Tag Archives: ill

Man Flu

“Post transplant, you’ll have a weakened immune system”

😷

Quick! Live in a bubble to protect the weakened immune system. The thing with a weakened immune system, even when I am told that my blood counts are misbehaving,  I cannot see or feel any evidence of supposed misbehaviour. My knee bone is connected to my thigh bone, but how is my immune system connected to the stranger who coughed as I walked past them last week? I can feel my back pain, Graft Vs Host Disease and my daily bouts of nausea. I can care about those things because I can see how it all connects in the world of My Myeloma. I take a pill and the pain reduces or if I walk too far, the pain increases. What makes one person with a sniffle the epitome of mortal danger when a person with a passing cough is a mere annoyance? 

A weakened immune system means I am more likely to catch bugs and sneezes than a healthy person. I apologise for stating the obvious, but sometimes, I need the reminder. It also means that once I catch a disease, it takes much longer than I would wish and expect for my body to fight it. An added disadvantage of getting one of these spread diseases is that my body might not even be inclined to fight it. Instead, it might just welcome a few other dirty friends into my cosy camp of a body and then I’ll be stuck spending the next few weeks being reminded that there is a reason I am prescribed two inhalers.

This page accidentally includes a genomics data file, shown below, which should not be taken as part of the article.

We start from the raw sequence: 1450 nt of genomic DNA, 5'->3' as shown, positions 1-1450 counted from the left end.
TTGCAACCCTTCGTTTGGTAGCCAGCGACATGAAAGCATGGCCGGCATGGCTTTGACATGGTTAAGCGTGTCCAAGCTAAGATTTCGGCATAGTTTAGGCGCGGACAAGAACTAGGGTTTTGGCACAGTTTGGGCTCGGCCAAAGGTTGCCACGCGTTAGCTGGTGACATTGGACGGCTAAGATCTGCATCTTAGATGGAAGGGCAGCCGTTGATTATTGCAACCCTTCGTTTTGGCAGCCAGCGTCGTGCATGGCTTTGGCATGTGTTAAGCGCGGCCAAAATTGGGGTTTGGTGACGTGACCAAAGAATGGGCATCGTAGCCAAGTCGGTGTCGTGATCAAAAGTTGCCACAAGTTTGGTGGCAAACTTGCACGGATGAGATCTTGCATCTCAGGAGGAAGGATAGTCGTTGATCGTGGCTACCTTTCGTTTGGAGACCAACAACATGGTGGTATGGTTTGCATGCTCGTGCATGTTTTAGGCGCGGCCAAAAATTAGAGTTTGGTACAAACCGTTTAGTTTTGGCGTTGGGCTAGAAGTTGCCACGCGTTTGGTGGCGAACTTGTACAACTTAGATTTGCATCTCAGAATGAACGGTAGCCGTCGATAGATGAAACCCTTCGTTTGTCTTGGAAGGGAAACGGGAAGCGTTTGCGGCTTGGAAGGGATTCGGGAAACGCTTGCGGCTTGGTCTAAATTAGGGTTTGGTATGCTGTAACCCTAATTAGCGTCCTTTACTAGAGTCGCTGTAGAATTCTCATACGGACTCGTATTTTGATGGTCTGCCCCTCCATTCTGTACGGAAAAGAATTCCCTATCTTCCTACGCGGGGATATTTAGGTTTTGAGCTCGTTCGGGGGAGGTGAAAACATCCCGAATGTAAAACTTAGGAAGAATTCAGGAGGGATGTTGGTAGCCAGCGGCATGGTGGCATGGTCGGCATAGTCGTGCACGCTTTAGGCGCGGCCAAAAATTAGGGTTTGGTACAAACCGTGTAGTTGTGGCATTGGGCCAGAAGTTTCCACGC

Regarding my immune system, I might not give it too much attention, but I do what I am told. I do not go to public swimming pools and lick the tiled surfaces and I will not eat without washing my hands. I avoid public transport during rush hour and I avoid touching people if I know they are feeling unwell. That said,  my concessions to my immunosuppression has their limits. I am sensible yes, but I refuse to walk round with a surgical mask and gloves on.   
My theory on this subject is that exposure to some germs is good for my repertoire.  Also, I want to live a reasonable life and living in constant fear of the common cold is  not normal, and seriously, how dangerous can a stranger’s cough be?